Beijing: Tesla’s (TSLA.O) Shanghai factory achieved the milestone of 2 million cars produced on Wednesday, according to the company’s WeChat account. That makes the plant one of the world’s most giant and productive electric vehicle factories. However, it also shows the electric car maker’s challenges as it tries to overcome production problems and political pressures.
Since opening its first gigafactory outside the United States in January 2019, Tesla has enjoyed an enviable run in China, with Beijing giving it perks other foreign companies need help to obtain. That includes tax breaks, cheap loans, and permission to own its domestic operations wholly. In return, the company has agreed to share technology with the Chinese government, which is required to operate in the country’s lucrative market.
In addition to being a central production hub, Gigafactory Shanghai also carries out important engineering work for Tesla. As a result, its employees’ well-being is a crucial issue.
The factory’s workers were recently angered by reports that their performance bonuses were being cut. Some staffers took to social media platforms to appeal to Musk and his mother, Maye, a model with a large following in the country.
Workers at the plant told Reuters they had been informed over the weekend that their quarterly bonus payouts were being deducted. Some workers were also criticizing how the company had handled the deaths of two employees in a vehicle accident at the site last year.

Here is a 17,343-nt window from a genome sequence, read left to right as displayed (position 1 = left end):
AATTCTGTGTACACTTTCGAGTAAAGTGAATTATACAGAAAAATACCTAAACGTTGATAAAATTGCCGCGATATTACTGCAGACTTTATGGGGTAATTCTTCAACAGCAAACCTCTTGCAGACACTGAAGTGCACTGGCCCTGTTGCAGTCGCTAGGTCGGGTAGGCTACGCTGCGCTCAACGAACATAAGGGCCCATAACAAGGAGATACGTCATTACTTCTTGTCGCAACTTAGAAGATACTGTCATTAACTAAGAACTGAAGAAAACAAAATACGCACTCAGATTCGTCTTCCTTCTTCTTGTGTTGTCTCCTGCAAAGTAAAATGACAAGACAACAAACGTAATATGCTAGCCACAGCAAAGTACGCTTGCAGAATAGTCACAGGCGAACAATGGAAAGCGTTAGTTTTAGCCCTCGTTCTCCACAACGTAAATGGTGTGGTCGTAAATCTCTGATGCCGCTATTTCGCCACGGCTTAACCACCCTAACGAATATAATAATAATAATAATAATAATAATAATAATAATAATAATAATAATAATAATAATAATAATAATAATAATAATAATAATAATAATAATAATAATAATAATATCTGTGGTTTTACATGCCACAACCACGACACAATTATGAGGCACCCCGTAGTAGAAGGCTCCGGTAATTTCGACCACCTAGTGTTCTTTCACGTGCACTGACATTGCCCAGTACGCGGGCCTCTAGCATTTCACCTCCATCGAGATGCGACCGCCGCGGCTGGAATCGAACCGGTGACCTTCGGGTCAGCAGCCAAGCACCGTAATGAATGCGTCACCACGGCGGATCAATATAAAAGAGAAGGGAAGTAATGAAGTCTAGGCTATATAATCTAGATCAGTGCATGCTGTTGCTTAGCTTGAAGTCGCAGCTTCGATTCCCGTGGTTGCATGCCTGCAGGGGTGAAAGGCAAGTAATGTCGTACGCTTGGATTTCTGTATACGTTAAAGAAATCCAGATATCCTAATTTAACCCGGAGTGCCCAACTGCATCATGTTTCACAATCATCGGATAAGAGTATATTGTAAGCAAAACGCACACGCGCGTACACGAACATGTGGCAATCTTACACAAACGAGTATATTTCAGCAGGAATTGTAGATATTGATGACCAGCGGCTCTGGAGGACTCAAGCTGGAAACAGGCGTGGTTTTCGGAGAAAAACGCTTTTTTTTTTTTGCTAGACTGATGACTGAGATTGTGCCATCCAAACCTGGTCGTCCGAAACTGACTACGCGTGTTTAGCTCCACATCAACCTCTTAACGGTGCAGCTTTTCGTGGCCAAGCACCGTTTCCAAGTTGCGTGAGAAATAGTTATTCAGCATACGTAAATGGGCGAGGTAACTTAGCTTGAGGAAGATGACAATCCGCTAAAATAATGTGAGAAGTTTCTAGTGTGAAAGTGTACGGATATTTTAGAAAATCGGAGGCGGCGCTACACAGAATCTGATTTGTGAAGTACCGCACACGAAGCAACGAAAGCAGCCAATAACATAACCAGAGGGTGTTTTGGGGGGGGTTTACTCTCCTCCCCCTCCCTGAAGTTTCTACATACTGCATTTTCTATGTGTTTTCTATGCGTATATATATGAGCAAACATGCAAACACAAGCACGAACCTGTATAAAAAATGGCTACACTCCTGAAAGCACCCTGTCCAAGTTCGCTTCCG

Despite the setback, Tesla has continued to increase its production. The plant produced more than 1 million cars in 2021 and another million this year. That included more than 330,000 Model Y vehicles, the carmaker’s fastest-selling models.
However, the company still needs to work on producing enough of its more expensive Model 3 and Y models. And China is one of many places where it faces pressure to improve quality and safety standards. Customers have reported issues with brakes and fires during charging.
A state-run Xinhua news agency report on Tuesday suggested that Tesla should address consumer hesitation before investing in China. It said the company should also respect local consumers and comply with laws and regulations to win the trust of its buyers. The Communist Party body that oversees police, prosecutors, and courts weighed in on the controversy, urging Tesla to take note of the concerns of its Chinese customers. VOA’s Paul Bergen contributed to this report. It’s been edited for clarity and length.